The last time I did intervene for this batch, it was to find a solution so that execution plans will not be shared between the 49 sessions. Indeed, the skew of the number of rows(num_rows) in the range and list sub-partitions makes sharing the same execution plan a real performance threat. I will blog about how I achieved this goal in a couple of weeks or so.

In the current case the performance problem turned to be due to a wrong cardinality estimation because of corrupted Height-Balanced-Hybrid histogram as explained in part I of this mini-series on corrupted histogram. When visiting a single partition, the CBO underestimates the number of rows it will scan and ends up by using a dramatic NESTED LOOPS operation. But this was the case only for the single partitions having a corrupted histogram at its corresponding partition key. In this article I will show how I have fixed this HYBRID histogram corruption simply by deleting the statistics of the concerned partitions and regathering them.

The Scene in details

The part of the complex query where Oracle underestimates the cardinality of the single range partition resembles to this:

SQL> select /*+ full(a) */
        count(1)
     from
        PS_XX_YY_ZZZ_STAT a
     where EMPLID >= 'XX999501004'
     and EMPLID >== 'XX999562000';
 
COUNT(1)
---------
546461
 
Plan hash value: 2020349843
-------------------------------------------------------------------------------
| Id | Operation                   | Name              | Rows | Pstart| Pstop |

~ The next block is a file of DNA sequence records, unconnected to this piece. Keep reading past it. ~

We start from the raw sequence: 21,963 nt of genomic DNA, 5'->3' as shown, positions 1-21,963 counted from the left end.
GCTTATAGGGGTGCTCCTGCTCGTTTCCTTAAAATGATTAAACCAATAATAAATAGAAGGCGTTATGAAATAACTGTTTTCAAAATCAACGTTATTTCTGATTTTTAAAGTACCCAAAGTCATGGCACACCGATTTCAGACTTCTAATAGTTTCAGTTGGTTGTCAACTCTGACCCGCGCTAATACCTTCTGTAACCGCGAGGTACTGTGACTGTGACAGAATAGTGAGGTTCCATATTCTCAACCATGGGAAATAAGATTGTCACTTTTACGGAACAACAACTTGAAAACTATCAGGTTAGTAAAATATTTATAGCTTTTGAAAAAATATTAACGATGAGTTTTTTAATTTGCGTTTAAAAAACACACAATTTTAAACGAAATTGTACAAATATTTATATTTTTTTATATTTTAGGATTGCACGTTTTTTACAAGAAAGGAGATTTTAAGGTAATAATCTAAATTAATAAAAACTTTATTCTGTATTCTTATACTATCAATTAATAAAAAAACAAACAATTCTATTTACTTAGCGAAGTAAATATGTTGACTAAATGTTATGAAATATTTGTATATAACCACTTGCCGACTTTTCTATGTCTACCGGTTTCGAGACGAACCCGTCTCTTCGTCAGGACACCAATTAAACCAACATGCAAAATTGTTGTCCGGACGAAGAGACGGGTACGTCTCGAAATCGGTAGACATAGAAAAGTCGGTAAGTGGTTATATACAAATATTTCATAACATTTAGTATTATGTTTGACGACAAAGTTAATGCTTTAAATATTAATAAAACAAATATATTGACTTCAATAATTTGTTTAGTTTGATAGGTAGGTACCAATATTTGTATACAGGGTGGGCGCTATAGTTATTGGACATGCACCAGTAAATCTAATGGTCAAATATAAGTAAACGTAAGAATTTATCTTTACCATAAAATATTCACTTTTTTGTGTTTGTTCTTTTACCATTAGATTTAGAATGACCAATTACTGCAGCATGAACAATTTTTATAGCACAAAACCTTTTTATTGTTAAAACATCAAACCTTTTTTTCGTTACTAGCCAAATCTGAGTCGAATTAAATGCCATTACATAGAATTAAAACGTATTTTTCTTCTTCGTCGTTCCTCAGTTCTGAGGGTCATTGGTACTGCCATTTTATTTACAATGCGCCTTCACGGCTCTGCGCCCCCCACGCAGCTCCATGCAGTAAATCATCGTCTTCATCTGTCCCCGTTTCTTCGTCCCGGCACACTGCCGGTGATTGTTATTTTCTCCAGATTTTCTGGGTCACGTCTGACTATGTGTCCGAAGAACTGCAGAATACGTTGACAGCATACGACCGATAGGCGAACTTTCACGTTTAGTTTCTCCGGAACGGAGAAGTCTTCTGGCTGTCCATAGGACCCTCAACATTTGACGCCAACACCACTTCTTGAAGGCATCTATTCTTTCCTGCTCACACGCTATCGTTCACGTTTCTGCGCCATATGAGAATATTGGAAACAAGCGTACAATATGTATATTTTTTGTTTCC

-------------------------------------------------------------------------------
| 0 | SELECT STATEMENT             |                   |      |       |       |
| 1 |  SORT AGGREGATE              |                   |    1 |       |       |
| 2 |   PARTITION RANGE SINGLE     |                   |   91 |    41 | 41    |
| 3 |    PARTITION LIST ALL        |                   |   91 |     1 | 58    |
|*4 |    TABLE ACCESS STORAGE FULL | PS_XX_YY_ZZZ_STAT |   91 |  2321 | 2378  |
-------------------------------------------------------------------------------

Predicate Information (identified by operation id):
---------------------------------------------------
4 - storage(("EMPLID">='XX999501004' AND "EMPLID"<='XX999562000'))
    filter(("EMPLID">='XX999501004' AND "EMPLID"<='XX999562000'))

We can see that the cardinality estimation is wrong since Oracle estimates 91 rows while the actual generated rows are 546461. Let’s try to figure out why Oracle is underestimating this full table scan cardinality.